[wp-hackers] Plugin API: Unique ID explanation

Chris Jean gaarai at gaarai.com
Fri Aug 7 22:53:33 UTC 2009

Then what you are discussing does directly interest me as I use the
"array(&$this, 'method')" construct often in basically all of my code. I
have my reasons:

   1. Bundling all the code into a class allows me to freely code
      without worrying about variable or function name collisions.
   2. I make use of OOP features such as inheritance that allows for
      rapid code production.
   3. Code that I write ships to people who don't give a flip about PHP
      4 or PHP 5. If my code fails because it's PHP 5-only, they don't
      blame their host, they blame me.
   4. In some of my more advanced projects, I have multiple instances of
      individual classes that communicate using actions and filters.

Getting back to the topic. You're saying that the way I code is a design
flaw. At no point did any documentation say or even hint that even
though latching actions and filters to objects worked, it really
shouldn't be used.

Seems to me that the design flaw is in the add/remove functions. By no
means am I criticizing those who built or worked on it, but if you are
going to claim design flaw, point the finger toward the actual design
that has the flaw rather than the code the exposes the flaw.

I understand how everything works just fine when using a standard
function or static method, but frankly, that type of solution will not
work for some of my code. Much of my code needs to be instantiated, it's
how things function. Furthermore, some of my code instantiates multiple
instances of a class, each of which needs to have its own unique
action/filter references.

When you mention the overhead, are you saying that the action/filter
calls themselves have overhead or are you saying that using &$this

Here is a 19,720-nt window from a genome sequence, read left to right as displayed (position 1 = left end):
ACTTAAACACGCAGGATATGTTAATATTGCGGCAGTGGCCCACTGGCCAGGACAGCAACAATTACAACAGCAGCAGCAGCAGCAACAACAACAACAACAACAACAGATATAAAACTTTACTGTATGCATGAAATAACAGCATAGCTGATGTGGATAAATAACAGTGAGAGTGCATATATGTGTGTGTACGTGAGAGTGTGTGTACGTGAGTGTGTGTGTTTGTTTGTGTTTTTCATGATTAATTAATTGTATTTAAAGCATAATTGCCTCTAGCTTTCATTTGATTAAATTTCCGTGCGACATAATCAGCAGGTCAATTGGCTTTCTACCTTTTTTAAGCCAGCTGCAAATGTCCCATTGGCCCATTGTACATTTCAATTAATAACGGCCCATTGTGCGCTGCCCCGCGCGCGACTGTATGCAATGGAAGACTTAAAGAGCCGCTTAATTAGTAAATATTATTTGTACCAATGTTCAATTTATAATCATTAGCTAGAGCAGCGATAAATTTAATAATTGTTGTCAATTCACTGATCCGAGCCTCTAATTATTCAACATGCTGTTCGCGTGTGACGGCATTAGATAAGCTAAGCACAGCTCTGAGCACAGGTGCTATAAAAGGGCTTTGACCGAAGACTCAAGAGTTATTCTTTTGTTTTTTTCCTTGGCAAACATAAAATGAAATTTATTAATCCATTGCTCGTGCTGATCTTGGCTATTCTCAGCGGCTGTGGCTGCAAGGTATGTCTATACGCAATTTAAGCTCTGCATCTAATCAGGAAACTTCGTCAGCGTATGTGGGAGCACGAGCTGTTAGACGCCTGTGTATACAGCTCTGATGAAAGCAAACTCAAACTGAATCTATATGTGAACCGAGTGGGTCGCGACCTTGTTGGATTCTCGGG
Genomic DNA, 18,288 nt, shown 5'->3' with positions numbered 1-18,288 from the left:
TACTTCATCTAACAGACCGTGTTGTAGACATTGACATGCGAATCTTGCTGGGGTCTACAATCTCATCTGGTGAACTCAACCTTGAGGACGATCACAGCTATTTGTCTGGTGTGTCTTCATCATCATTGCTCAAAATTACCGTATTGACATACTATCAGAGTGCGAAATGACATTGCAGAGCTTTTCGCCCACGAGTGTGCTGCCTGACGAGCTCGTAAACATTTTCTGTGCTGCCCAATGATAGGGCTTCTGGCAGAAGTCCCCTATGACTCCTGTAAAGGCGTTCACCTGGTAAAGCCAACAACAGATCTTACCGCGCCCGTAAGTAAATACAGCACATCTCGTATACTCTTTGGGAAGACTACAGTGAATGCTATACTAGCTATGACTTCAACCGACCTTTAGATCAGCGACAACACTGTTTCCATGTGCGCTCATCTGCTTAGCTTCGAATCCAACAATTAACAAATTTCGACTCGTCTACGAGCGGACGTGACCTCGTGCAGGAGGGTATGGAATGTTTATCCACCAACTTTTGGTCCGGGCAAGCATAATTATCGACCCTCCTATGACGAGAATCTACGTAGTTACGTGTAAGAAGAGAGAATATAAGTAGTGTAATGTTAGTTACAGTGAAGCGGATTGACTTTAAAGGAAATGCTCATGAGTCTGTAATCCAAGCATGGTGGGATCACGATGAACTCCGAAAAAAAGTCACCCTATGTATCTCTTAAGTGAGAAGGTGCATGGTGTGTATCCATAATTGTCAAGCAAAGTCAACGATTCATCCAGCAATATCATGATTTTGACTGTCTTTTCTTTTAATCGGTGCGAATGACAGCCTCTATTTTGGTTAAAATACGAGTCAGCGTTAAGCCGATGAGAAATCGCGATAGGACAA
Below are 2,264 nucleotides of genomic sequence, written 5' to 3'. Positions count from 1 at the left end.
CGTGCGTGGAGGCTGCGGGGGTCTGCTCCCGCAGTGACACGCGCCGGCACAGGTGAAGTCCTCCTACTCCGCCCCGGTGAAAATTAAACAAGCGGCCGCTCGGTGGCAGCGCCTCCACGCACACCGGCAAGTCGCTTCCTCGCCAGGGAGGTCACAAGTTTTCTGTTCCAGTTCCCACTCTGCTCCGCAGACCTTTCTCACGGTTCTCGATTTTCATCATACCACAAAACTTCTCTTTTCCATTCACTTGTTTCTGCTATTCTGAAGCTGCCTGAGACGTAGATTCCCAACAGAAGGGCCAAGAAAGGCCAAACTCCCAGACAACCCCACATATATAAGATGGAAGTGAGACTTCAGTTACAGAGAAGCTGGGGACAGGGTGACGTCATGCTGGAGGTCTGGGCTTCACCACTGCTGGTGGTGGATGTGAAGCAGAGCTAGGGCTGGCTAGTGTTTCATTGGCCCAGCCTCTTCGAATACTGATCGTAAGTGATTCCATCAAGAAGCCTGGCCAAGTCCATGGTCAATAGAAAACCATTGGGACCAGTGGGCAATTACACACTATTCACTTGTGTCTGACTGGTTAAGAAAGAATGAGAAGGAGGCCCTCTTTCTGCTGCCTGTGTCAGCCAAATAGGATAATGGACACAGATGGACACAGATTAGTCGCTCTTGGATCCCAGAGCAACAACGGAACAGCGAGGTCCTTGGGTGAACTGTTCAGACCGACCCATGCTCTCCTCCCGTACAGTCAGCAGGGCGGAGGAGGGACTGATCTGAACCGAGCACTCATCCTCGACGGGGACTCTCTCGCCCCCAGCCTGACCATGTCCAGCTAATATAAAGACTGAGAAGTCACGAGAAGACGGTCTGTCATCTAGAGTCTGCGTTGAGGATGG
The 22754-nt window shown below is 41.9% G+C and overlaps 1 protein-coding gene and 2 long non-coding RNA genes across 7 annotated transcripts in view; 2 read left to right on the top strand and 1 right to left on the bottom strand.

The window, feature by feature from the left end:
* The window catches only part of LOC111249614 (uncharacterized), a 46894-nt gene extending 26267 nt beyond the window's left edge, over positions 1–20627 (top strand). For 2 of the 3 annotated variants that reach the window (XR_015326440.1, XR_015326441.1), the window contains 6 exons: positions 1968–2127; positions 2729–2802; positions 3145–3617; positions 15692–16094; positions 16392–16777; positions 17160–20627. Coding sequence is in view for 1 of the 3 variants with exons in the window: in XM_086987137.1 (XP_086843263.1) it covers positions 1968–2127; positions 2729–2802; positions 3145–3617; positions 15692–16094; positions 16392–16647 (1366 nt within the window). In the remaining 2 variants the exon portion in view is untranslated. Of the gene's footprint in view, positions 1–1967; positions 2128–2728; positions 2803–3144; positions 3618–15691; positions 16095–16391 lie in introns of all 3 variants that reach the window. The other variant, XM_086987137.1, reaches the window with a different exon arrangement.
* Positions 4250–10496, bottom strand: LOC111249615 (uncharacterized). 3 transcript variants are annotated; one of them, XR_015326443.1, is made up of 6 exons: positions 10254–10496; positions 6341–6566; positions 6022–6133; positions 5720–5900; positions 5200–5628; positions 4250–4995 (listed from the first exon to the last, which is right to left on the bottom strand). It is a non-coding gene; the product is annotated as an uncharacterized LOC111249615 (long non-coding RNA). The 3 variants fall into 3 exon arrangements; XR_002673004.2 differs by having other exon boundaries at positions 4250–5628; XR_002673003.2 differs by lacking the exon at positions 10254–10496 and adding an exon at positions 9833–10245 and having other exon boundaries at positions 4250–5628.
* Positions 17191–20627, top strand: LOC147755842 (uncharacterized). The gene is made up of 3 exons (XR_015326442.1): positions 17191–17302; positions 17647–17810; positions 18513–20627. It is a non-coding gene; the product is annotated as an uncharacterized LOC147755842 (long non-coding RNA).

methods have increased overhead?

The main thing I'd like to know Jacob, is what you are looking for. You
brought up the topic as some sort of call to action. What kind of action
are wanting?

Chris Jean

Jacob Santos wrote:
> http://core.trac.wordpress.org/ticket/10535 is the correct link, I
> apologize for the confusion. The point is that people are using:
> add_action('whatever', array(&$this, 'method'));
> and people are attempting to make it to where if you do,
> remove_action('whatever', array(&$this, 'method'));
> that it will in fact remove the method from 'whatever'.
> Currently, there are many use cases where it still does not. An
> attempt was made in October of 2007 to make it to where it does,
> however, the algorithm was flawed and only worked with a few use
> cases. The attempt is being made now, to extend the use cases that it
> works.
> My contention was that instead of working around design flaws used by
> plugin developers that plugin developers should understand that
> functions and static methods do not suffer from the above. Every use
> case will work correctly. Furthermore, the hope to get the code to
> work on PHP4 is a fantasy, a farce.
> It is a fun problem with an interesting solution, which is what peaked
> my curiosity. However, these two examples are far better as they don't
> suffer from WTF?s.
> add_action('whatever', 'some_function');
> add_action('whatever', array( 'some_class', 'some_function' ));
> These two examples work with both PHP4 and PHP5.
> I'll explain further that as many times as the function is used, it is
> a really bad idea to use the the first example as the overhead is
> quite a bit (overall it is small, but when you start to use it around
> 3000 to 4000 times, the total time just from that function starts to
> exceed 1 second (which is really, really just terrible). Good news is
> that most people will never get around that amount (or so we hope).
> Jacob Santos
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